The Epicurean Inscription
The inscription which the philosopher and philanthropist Diogenes caused to be carved on the wall of a stoa at Oinoanda in northern Lycia (south-west Turkey) is unique in both size and content: it is the largest known Greek inscription and it expounds the philosophy of Epicurus with the aim of bringing moral help and health to Oinoanda’s citizens and visitors in Diogene’s own time (probably the first half of the second century A.D.) and to future generations. It is at the same time a remarkable human document and a valuable source of information about Epicureanism.
To the 88 fragments of the inscription found by French and Austrian epigraphists in 1884-1895, 124 were added during British work at Oinoanda in 1968-1983.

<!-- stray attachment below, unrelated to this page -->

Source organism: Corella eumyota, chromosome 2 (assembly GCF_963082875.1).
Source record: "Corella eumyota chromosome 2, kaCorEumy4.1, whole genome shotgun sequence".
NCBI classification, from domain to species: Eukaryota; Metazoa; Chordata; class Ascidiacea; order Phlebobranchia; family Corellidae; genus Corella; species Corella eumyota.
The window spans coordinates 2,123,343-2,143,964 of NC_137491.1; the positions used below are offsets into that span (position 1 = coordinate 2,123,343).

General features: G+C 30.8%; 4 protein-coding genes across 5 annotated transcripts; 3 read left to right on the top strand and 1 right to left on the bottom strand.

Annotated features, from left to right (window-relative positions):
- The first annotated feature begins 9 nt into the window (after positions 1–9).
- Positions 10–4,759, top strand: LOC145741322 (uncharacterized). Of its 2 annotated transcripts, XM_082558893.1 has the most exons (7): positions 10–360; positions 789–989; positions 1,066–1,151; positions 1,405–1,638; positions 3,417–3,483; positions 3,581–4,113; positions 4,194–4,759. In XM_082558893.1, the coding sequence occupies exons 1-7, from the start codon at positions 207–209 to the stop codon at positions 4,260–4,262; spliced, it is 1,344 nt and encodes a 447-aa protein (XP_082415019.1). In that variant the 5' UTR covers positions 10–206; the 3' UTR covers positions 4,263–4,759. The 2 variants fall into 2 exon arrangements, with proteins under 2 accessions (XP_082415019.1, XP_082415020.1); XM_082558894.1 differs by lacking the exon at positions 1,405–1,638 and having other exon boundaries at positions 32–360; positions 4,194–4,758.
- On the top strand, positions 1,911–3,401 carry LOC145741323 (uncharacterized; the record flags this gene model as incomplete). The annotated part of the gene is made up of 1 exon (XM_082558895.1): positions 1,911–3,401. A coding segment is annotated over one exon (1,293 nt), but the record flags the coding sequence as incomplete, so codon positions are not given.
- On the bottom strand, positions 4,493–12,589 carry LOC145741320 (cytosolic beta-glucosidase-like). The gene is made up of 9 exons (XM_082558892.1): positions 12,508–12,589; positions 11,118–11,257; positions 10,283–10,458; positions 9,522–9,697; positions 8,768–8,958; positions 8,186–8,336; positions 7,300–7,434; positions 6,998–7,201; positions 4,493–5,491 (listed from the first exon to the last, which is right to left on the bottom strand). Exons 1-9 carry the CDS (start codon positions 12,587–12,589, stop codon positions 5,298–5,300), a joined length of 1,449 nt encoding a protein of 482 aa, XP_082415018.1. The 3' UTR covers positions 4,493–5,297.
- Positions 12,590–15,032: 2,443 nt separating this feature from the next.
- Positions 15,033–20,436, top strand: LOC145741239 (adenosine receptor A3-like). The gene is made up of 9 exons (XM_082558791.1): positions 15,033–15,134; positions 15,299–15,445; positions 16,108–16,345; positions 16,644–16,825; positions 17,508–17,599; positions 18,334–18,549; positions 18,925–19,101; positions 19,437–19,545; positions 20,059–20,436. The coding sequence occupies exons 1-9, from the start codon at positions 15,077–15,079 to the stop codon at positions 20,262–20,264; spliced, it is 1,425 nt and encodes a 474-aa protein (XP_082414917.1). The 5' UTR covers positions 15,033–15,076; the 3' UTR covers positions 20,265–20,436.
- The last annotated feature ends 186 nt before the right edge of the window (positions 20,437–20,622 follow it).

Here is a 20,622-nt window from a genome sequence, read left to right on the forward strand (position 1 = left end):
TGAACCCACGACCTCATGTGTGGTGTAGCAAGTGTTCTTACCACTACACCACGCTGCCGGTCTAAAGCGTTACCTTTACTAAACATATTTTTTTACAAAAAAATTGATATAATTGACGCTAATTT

Smith’s edition, which includes an introduction Greek text and full apparatus criticus, English translation and commentary, and Greek indices, is the only one to contain all the known fragments of Diogenes’ work; based on a thorough re-examination of all the stones discovered and rediscovered by the British, it presents hundreds of previously unpublished readings and restorations and proposes a new arrangement of the inscription on the wall of the stoa.